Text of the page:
Tule Lake National Wildlife Refuge
A foggy day beneath Mt. Shasta
Encompassing some 39,116 acres, the Tule Lake National Wildlife Refuge is composed of mostly open water and croplands. Originally established in 1928 as a "preserve and breeding ground for wild birds and animals," the Tule Lake charter was amended by the Kuchel Act in 1964 to read "for the major purpose of waterfowl management, but with full consideration to optimum agricultural use that is consistent therewith." That has led to about 17,000 acres of the refuge being leased by local farmers to grow grains and potatoes under a program administered by the US Bureau of Reclamation with another 1,900 acres growing cereal grain and alfalfa for refuge permit holders. That cereal grain and alfalfa with the waste grains and potatoes from the lease program are used to feed migrating and wintering waterfowl at the refuge.
Currently, the greatest issues of concern revolve around the loss of wetlands in the Klamath Basin. With 80% of the original wetlands now dry and used for agricultural purposes, general water quality in the area has been degraded. There is also a major problem in balancing wildlife needs with basin agricultural demands, especially in drought years. Generally, the refuge contains 10,557 acres of open water, 3,128 acres of marsh and 8,415 acres of uplands in addition to the 17,000 acres tied up in agricultural leases. In drought years, that volume of open water drops and the farmers demand more water, causing further drop in the volume of open water... Part of the secret sauce that previously made Tule Lake such a world-renowned site for migratory waterfowl was the ever-changing water levels in the basin with Tule Lake sometimes growing to more than 350,000 acres in size. The restrictions on water levels brought by the Bureau of Reclamation work have succeeded in reducing water levels, increasing silting of the lake and reducing the populations of waterfowl who visit in the spring and fall seasons. In contrast, the Upper Klamath National Wildlife Refuge has no such restrictions and is seeing ever-larger populations of waterfowl visitors.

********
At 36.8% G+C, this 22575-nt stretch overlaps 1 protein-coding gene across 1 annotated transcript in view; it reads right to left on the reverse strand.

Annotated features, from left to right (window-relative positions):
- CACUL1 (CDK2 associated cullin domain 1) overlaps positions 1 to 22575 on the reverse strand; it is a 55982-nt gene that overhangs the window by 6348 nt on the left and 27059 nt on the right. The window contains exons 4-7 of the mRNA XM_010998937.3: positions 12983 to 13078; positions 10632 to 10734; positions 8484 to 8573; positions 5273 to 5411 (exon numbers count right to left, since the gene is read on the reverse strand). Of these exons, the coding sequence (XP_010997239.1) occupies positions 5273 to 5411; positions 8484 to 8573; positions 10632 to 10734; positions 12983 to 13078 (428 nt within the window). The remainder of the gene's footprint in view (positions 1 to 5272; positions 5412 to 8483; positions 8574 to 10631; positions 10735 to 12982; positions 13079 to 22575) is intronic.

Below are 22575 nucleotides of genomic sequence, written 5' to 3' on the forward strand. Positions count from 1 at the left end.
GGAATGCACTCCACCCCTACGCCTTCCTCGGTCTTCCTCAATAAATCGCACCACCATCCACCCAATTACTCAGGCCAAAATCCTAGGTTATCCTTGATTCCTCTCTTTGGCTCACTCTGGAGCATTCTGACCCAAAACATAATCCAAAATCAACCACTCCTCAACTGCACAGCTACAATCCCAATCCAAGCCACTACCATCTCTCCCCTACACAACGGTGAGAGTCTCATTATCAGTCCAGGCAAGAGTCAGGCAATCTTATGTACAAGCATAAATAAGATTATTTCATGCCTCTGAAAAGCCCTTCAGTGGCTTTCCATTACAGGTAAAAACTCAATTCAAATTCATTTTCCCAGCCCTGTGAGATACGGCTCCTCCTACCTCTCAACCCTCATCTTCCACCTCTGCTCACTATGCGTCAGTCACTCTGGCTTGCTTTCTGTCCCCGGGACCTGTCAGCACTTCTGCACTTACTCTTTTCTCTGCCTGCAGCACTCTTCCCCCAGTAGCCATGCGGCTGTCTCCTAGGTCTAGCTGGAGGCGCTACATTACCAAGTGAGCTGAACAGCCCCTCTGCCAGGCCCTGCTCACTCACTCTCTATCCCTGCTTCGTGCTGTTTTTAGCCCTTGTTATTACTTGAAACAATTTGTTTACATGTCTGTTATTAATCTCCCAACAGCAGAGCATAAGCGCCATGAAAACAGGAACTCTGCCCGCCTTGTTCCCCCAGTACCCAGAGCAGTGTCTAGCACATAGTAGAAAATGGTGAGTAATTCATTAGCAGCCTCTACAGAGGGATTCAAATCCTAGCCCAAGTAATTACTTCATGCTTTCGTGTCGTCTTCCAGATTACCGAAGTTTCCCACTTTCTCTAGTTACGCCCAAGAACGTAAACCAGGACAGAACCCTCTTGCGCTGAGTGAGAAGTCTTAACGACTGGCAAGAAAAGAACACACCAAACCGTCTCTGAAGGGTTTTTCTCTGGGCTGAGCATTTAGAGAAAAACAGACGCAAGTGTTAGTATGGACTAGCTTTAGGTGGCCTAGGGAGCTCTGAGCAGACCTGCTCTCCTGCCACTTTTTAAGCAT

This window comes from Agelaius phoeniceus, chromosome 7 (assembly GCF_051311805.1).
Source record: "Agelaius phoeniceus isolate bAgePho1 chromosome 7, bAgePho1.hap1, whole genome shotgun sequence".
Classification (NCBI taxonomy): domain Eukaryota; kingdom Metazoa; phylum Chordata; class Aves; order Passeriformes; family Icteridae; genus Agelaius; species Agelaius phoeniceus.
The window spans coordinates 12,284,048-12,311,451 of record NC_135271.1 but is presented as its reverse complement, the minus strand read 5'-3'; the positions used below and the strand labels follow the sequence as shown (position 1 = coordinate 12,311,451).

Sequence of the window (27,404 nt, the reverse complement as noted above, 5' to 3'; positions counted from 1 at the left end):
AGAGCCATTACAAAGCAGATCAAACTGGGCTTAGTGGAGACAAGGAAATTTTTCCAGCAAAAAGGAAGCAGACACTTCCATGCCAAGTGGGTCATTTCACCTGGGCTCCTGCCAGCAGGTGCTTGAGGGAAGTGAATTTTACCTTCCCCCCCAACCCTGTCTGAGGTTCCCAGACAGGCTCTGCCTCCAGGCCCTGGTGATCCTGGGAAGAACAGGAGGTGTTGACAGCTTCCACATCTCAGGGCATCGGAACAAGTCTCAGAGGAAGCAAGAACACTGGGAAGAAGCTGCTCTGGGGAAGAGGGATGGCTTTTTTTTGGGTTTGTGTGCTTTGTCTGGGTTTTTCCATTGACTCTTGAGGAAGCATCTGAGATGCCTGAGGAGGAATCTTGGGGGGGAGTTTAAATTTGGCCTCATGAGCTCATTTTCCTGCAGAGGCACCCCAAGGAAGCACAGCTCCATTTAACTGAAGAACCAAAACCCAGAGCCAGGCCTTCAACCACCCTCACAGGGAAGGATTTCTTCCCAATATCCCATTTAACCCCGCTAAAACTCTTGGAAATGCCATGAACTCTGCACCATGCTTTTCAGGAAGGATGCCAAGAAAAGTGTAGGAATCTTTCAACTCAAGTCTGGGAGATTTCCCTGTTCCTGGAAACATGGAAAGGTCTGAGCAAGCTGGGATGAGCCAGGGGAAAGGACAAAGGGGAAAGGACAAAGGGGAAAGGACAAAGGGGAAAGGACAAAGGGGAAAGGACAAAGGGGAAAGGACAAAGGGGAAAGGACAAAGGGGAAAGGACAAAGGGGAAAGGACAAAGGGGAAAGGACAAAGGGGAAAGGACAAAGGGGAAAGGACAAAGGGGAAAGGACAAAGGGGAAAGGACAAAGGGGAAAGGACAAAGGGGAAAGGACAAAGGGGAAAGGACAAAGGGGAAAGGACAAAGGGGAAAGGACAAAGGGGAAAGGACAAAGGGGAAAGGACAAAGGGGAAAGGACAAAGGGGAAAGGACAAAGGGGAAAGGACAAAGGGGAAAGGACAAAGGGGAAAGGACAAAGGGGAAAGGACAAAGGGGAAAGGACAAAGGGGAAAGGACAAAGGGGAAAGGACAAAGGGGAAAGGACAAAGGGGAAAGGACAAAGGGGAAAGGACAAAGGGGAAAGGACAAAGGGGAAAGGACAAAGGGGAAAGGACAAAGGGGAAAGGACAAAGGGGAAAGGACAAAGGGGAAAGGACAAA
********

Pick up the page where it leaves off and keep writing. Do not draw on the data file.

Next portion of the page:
The Lower Marsh at Tule Lake NWR
Tule Lake National Wildlife Refuge is at an elevation around 4,000' and is surrounded by higher mountains. Because of those mountains, weather tends to be unpredictable but generally, summers are sunny and warm with highs around 80°F and lows in the 40's while winters are sunny and cold with highs in the 40's and lows well below freezing. Snowfall in the area averages about 44" per year.
Tule Lake NWR offers an auto tour route that begins about five miles south of the visitor center. Depending on the season, you might be able to see large flocks of geese and ducks (spring and fall), western grebes and white pelicans (summer) and bald eagles and other other raptors (winter). Usually, you'll find self-guided map/booklets available at the kiosk at the beginning of the ten-mile route. The numbers in the booklet correspond to numbered posts along the route and helps visitors to identify some of the common species of birds on the refuge. The booklet also contains sections describing refuge management practices and a history of the refuge.
The Klamath Basin is a large area but accommodations are not everywhere: Tule Lake NWR is not particularly close to any large population centers but nearby Tulelake does offer some amenities. Tule Lake National Wildlife Refuge is a day-use only property, open from sunrise to sunset every day of the year.
Nearby is the Tule Lake Unit of the World War II Valor in the Pacific National Monument. To the south is Lava Beds National Monument, to the east is Clear Lake National Wildlife Refuge and surrounding most of those areas is Modoc National Forest. To the northwest is Lower Klamath National Wildlife Refuge.
The view from above the Visitor Center at Tule Lake National Wildlife Refuge
Bottom photo courtesy of Walter Siegmund, CCA-by-SA 3.0 License
Other photos and map courtesy of the US Fish & Wildlife Service